Elite sales through understanding what you offer.

What Do You Offer? – Insight for Sales Professionals

Overview

 

While most of my posts center around the PEO industry, this entry is applicable to other industries as well. The title of the article What Do You Offer is a simple question with substantial affect. This article will review the meaning behind the question and the subsequent impact of an appropriate answer for sales professionals, their company, and their clientele.

 

The Question

 

What is the rationale behind the question What Do You Offer? Many sales professionals may gravitate to answering this question by relaying information about their service or product. However, that would be missing the point of the question. While a sales professional should scrutinize their product/service and learn everything they can about it prior to selling, it is not the product/service that is the focal point of this article. Rather, assuming all things are equal between your offering and your competition’s product/service, the question is what do YOU offer? You as a sales professional, what do you personally offer that is of value to your prospect? What expertise, experience, approach, information, insight, strategy, and knowledge are you able to bring to the table when discussing a prospective deal?

 

Too often I see shortcuts sought out by sales professionals. I’ve noticed people willing to hustle in order to drum up prospective business only to have average close ratios. Finding new business opportunities isn’t easy. Therefore, it would be wise to maximize your ability to close each potential opportunity. To do so, a sales professional must ask themselves, beyond the company’s capabilities, what do I offer?

 

The Buyer

 

Buying decisions are typically made on a combination of two fronts. Relational and content. Relational can be defined as connection, trust, listening, and likability. Content may be defined as product/service capabilities, perceived value, delivery, and price. Each of these two aspects are important in the sales process. However, many salespeople rely on one or both to close deals and do not move beyond either. A buyer will make decisions based on one or both factors; relational and/or content. If the salesperson has competition that moves beyond these two factors, they are in danger of losing the sale.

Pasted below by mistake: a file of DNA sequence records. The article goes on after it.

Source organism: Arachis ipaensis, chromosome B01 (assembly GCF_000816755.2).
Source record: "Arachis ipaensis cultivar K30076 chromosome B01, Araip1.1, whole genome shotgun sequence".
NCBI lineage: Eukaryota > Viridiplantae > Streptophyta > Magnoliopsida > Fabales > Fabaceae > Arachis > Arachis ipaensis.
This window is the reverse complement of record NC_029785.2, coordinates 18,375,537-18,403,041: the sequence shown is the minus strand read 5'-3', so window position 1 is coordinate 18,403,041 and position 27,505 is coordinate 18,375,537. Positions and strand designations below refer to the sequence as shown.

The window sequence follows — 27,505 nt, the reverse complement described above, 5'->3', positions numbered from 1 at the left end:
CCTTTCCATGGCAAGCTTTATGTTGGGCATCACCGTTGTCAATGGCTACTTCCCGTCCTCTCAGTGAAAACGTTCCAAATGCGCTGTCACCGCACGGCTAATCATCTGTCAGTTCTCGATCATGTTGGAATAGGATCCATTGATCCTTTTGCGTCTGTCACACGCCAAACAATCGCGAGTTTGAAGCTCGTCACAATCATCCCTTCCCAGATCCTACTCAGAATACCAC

A buyer craves expertise. They want to deal with someone knowledge whom understand their needs. The expertise the buyer desires should move beyond the content of the product/service. To move beyond the content expertise, a sales professional cannot have a myopic focus on the sale.

 

Factors to Consider

 

When a salesperson possesses a deep knowledge of their product/service, can understand the application of their product/service to their prospective clientele, and establishes a foundation for relational success, they are in a good position. However, there are peripherals to this approach that a consultative sales professional should consider. Beyond the obvious which is knowledge of one’s competition in order to accurately contrast their option with that of their competition, an elite sales professional will dig deeper.

 

Some areas to consider are affect, byproduct, trend, and benefit. Let’s take a look at these quickly one by one to understand what they mean in the sales process.

 

Affect

 

Beyond the product/service capabilities and intended results, what affect will the product/service have on the company? In other words, if you sold a payroll software to a company, you may focus on the features, benefits, and costs. However, would it reduce the payroll team’s hours, reduce error rates, improve departmental culture, create a more favorable user experience, allow the company to scale more efficiently, etc.?

 

Ask yourself, what affect, beyond the obvious capabilities, would my product/service have on the customer? Once you know the answer, convey this to your prospect. Your product/service will have greater appeal because it impacts other elements of the buyer’s organization.

 

Byproduct